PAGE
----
David Bentley Hart has written a provocative article, ‘Everything you know about the Gospel of Paul is likely wrong’.[1] In it he rejects that version of the gospel believed by ‘the average American Christian—say, some genial Presbyterian who attends church regularly and owns a New International Version of the Bible’. He replaces it with his own version of the gospel which centres on Christ’s defeat of evil powers.

I agree that it is good to rethink our reading of the Bible, to try to avoid reading into it our own ideas or assumptions, including those we have received from our contemporary Christian world. Even if our Bible is infallible, we are not infallible readers or interpreters of it! And as CS Lewis observed, when we read ancient texts is it not the unfamiliar words which confuse us, because we know that we do not know what they mean: It is the familiar words into which we are likely to read our own meanings.[2] Indeed, one of the joys of studying the Bible again and again over many years is uncovering treasures and insights and ideas which you have never noticed before!

While I have often appreciated the elegance and clarity of David Bentley Hart’s writings, in this case I think that he is seriously wrong, and has fallen into the error of which he accuses others. The gospel believed by his ‘genial Presbyterian’ may require further theological tweaking, but it is closer to the truth than Hart’s gospel.

I hope to show that Hart’s version does not correspond to the reality of the New Testament evidence.

1. Is cosmic victory over evil powers ‘the essence’ of Paul’s gospel, rather than salvation by faith in Christ through his atoning death and resurrection?

Hart writes, ‘Paul’s actual teachings, however … emphasise neither original guilt nor imputed righteousness (he believed in neither), but rather the overthrow of bad angels.’

Christ’s cosmic victory is certainly a feature of Paul’s gospel, but not its essence or centre, or its main theme.

Christ’s cosmic victory is certainly a feature of Paul’s gospel, but not its essence or centre, or its main theme.

For example, in Romans, it only features in 8:38,39, whereas Paul spends chapters 1-8 explaining that we are sinners under the wrath of God, (chs 1-3); that Christ’s atoning sacrifice delivers us (ch 3); that we are saved by faith (chs 4,5); that we should be transformed in our moral behaviour through Christ (chs 6-8). He then applies this to Jews and Gentiles (chs 9-1, 14, 15); and also gives moral teaching and greetings (chs 12,13, 16).

In Galatians, Christ’s cosmic victory is only implied in 4:3, 8-11. In Ephesians, which is our major source of this idea in Paul it is found in 1:10,21,22; 2:2,3; 3:10; 6:10-17. It is also found in 1 Corinthians 2:6; 15:24-28; 2 Thessalonians 2:1-12; and Colossians 1:13, 20; 2:10,15.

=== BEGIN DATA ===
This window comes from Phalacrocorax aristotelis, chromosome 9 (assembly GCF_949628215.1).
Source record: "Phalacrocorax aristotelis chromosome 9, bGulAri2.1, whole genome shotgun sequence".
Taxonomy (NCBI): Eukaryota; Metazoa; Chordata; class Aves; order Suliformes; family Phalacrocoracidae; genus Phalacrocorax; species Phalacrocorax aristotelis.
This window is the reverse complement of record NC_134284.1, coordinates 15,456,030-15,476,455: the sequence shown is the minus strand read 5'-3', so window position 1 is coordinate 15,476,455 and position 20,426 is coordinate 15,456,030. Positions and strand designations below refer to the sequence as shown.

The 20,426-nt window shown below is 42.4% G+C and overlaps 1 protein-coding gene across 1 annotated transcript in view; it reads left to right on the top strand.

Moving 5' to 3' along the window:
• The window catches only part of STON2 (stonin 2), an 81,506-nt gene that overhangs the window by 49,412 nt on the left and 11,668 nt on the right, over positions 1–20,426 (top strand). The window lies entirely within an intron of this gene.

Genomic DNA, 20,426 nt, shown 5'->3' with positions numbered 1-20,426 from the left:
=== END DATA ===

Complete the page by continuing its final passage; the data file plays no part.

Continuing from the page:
There is no mention of this theme in 2 Corinthians, Philippians, 1 Thessalonians, 1 and 2 Timothy, or Titus.

It is an important theme, and especially relevant when people have lost confidence in God the creator and sustainer of the universe, when they are dualists who believe in the equal powers of good and evil, or when they have been influenced by evil spirits. However, it is not the heart of the gospel.

2. Is ‘faith’, pistis, as Hart claims, ‘largely … works of obedience and love of others’?

Paul uses pistis in a variety of ways. It can mean trust in, dependence on, confidence in God. This is its predominant meaning. It can also mean ‘the faith’, that is the content of Christianity. It can also mean a special gift of ‘faith’, given to some and not to others. It does not ever mean ‘works of obedience and love of others’. It results in good works, but of itself, it is not good works (Ephesians 2:8-10).

Paul’s main point is to contrast ‘faith’ on the one hand with ‘works’ on the other. In some contexts ‘works’ means conforming to Jewishness, in being circumcised, or keeping Old Testament food laws or festivals (Romans 4, Galatians 2). But he also uses it more broadly, to mean any achievement on which we base our approach to God, as a way of winning his favour (Ephesians 2:8-10 again, and Titus 3:3-8). We are saved by God’s good work in Christ, not by our good works. So it is fatal to trust our good works, of any kind. See Luke 18:9-14 for Jesus’ version of this teaching. However, for Paul, authentic faith is always followed by doing good works, which flow from faith.

3. Is Christ’s righteousness imputed to us?